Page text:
A dark day in Australian politics

It’s a rare sight to see a government split in two, but that’s exactly what we’ve seen in Canberra this week. The sad debacle of the Rudd–Gillard leadership fiascos between 2010–13 is nothing on the Liberal Party version of the same drama: in comparison, the 2018 version is like a leadership tussle on meth-amphetamines, speed and acid, topped off with crack-cocaine. This is the biggest political crisis in Australia since the 1975 dismissal of the Whitlam government.

Malcolm Turnbull is still the Prime Minister but, in all likelihood, it’s the end of his tenure in the position. He has been a poor Prime Minister since September 2015 and, at New Politics, we’ve been quite critical in many of our online articles and podcasts. However, his credibility is still far advanced than any of his likely successors – Peter Dutton, Scott Morrison, or Julie Bishop.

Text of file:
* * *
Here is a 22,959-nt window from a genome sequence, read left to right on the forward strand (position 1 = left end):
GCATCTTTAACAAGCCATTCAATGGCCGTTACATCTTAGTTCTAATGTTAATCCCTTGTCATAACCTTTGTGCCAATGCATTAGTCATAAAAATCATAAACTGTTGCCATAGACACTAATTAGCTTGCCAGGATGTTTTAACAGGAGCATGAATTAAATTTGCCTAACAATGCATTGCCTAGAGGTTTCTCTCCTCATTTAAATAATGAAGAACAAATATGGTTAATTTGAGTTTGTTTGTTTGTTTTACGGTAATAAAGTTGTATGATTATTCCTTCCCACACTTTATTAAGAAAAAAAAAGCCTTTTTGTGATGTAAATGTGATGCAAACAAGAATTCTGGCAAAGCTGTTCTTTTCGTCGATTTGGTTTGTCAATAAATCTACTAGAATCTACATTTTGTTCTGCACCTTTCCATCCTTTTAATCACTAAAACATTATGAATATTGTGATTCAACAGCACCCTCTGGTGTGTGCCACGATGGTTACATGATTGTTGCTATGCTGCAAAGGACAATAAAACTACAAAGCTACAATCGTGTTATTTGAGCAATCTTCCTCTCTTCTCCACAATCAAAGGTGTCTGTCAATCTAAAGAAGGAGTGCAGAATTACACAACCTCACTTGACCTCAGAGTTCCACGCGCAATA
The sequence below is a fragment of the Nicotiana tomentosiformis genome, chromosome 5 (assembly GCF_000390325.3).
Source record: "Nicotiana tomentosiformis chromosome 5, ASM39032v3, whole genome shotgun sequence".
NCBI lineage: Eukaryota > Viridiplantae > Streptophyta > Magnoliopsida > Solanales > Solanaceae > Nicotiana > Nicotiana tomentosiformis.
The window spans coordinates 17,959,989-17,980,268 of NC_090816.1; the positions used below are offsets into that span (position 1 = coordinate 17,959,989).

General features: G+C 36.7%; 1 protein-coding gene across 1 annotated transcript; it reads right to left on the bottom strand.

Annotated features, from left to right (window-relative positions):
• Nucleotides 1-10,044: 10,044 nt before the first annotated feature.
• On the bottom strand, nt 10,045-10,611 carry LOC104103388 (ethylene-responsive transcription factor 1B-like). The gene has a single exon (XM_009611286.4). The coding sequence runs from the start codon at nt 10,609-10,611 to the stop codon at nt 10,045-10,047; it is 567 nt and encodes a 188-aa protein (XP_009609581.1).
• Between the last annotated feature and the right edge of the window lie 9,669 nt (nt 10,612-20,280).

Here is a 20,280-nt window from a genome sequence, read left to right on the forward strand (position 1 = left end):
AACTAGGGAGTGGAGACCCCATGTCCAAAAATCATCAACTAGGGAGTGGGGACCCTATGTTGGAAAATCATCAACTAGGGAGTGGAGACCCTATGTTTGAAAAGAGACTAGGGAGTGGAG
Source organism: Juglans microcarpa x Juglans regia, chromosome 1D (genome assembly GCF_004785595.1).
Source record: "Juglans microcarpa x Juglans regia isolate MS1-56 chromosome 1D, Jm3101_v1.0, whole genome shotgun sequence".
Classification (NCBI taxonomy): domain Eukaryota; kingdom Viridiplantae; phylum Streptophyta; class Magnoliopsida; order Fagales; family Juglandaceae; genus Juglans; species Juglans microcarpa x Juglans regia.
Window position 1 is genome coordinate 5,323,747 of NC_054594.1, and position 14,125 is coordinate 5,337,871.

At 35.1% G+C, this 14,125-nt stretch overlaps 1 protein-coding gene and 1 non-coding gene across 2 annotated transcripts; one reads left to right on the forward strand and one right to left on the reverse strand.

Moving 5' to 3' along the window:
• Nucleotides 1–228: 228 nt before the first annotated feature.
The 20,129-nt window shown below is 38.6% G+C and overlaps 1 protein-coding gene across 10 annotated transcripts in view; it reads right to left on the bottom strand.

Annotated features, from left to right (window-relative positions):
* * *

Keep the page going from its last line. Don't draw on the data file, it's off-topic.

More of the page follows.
Dutton is Turnbull’s key challenger and, if he becomes leader of the Liberal Party, will be the weakest and most ill-prepared Prime Minister since Federation in 1901. He has no gravitas, little intellectual depth or background, was an incredibly poor Health Minister during 2013–14, and covered his incompetence through the secrecy of the Department of Home Affairs.

He has constantly fanned racist sentiment throughout the community at many opportunity, keen to whip up angst about asylum seekers, and there are now questions about his eligibility to sit in Parliament, relating to receipt of Commonwealth funding to childcare centres owned by a discretionary family trust.

It must be galling for Turnbull to be challenged by such an intellectual lightweight.

It also says much about the conservative wing of the Liberal Party that they’ve thrown their support behind such an ill-conceived and disastrous candidate. If he makes it to the position, Dutton will be a disaster as Prime Minister and a disaster for the Liberal Party.





Julie Bishop and Scott Morrison certainly have more credibility than Dutton as leadership contenders, but even to suggest that these two are the best the Liberal Party have to offer shows how far their stocks have fallen.